Renting and the Duty to Accommodate

Renting and the Duty to Accommodate

 

Renters have different needs. For example, a renter with a large family may have different needs than other renters.

Under the Alberta Human Rights Act a landlord must try to accommodate your need.  The need must relate to one or more of the 15 protected grounds.  This is called the duty to accommodate.

What is the duty to accommodate?

Sometimes a renter has needs because a rule, policy, or space affects them in a negative way.

To accommodate means to make changes to a rule, policy, or space so a person is not affected in a negative way.  The Act only covers the needs that relate to the 15 protected grounds.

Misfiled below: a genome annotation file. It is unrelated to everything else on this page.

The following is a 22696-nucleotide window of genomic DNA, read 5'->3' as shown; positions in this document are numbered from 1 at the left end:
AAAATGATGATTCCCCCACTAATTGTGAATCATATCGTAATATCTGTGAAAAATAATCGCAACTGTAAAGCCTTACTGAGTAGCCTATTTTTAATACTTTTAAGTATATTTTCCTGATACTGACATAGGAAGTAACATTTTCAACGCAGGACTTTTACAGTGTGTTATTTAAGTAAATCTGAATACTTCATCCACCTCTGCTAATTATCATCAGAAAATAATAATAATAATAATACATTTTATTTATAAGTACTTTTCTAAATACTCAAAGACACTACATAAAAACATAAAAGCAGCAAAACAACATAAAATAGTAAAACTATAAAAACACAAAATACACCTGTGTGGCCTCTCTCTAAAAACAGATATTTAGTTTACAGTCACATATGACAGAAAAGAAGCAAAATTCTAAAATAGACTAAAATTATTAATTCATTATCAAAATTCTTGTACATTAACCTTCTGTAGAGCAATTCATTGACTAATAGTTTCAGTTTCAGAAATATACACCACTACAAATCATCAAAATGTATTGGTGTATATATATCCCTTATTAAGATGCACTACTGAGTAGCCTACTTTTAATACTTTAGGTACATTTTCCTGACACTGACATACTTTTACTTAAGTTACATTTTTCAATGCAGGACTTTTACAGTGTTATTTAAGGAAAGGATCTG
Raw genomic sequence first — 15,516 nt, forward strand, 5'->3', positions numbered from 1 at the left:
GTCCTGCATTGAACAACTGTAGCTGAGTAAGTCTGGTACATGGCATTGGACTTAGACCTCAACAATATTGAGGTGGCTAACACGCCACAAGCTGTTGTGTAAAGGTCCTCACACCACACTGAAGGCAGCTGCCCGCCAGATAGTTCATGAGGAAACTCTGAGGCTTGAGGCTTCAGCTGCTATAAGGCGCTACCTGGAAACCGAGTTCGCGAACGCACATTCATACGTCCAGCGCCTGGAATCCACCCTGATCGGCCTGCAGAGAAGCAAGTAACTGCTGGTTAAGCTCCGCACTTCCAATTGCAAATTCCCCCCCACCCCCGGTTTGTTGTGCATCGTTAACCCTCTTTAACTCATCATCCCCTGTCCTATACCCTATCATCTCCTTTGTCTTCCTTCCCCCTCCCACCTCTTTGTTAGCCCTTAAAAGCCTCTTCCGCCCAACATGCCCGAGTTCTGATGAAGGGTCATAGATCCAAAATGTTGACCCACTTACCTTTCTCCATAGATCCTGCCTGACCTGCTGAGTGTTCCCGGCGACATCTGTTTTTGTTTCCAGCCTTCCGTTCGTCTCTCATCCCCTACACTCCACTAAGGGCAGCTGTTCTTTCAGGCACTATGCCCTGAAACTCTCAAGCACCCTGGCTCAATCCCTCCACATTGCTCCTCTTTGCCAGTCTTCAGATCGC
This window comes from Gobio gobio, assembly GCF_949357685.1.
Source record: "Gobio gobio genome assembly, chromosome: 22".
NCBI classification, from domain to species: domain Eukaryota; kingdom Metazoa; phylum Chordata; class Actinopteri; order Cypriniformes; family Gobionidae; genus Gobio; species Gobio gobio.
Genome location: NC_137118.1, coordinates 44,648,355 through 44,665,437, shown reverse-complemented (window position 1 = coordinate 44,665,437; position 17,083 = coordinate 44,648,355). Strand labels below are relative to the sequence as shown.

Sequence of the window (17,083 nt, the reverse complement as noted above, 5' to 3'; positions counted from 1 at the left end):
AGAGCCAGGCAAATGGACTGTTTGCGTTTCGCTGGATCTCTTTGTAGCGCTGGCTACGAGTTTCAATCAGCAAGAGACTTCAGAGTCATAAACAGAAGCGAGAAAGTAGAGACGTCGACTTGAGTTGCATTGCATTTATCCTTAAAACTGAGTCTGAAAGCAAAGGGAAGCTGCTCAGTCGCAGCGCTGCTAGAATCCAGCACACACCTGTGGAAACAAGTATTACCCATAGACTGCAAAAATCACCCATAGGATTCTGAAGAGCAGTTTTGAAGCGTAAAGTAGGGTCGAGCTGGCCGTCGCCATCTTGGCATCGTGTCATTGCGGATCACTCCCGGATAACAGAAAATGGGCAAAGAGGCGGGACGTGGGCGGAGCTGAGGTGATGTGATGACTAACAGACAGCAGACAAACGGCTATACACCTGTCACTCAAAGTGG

For example, Mark uses a wheelchair.  His landlord installed a ramp so Mark could enter and leave the building.

Every situation is different. If you are not sure if your need is related to one of the protected grounds, you can contact the Alberta Human Rights Commission.

examples of needs based on protected grounds

What is undue hardship?

Examples of duty to acccommodate

You should not rely on this handout for legal advice. It provides general information on Alberta law only.

Funding for this handout was provided by the Human Rights Education and Multiculturalism Fund.hremf_colour_72dpi

For more information on human rights, visit: http://www.albertahumanrights.ab.ca/

Published May 2016. Copyright Legal Resource Centre of Alberta Ltd. 

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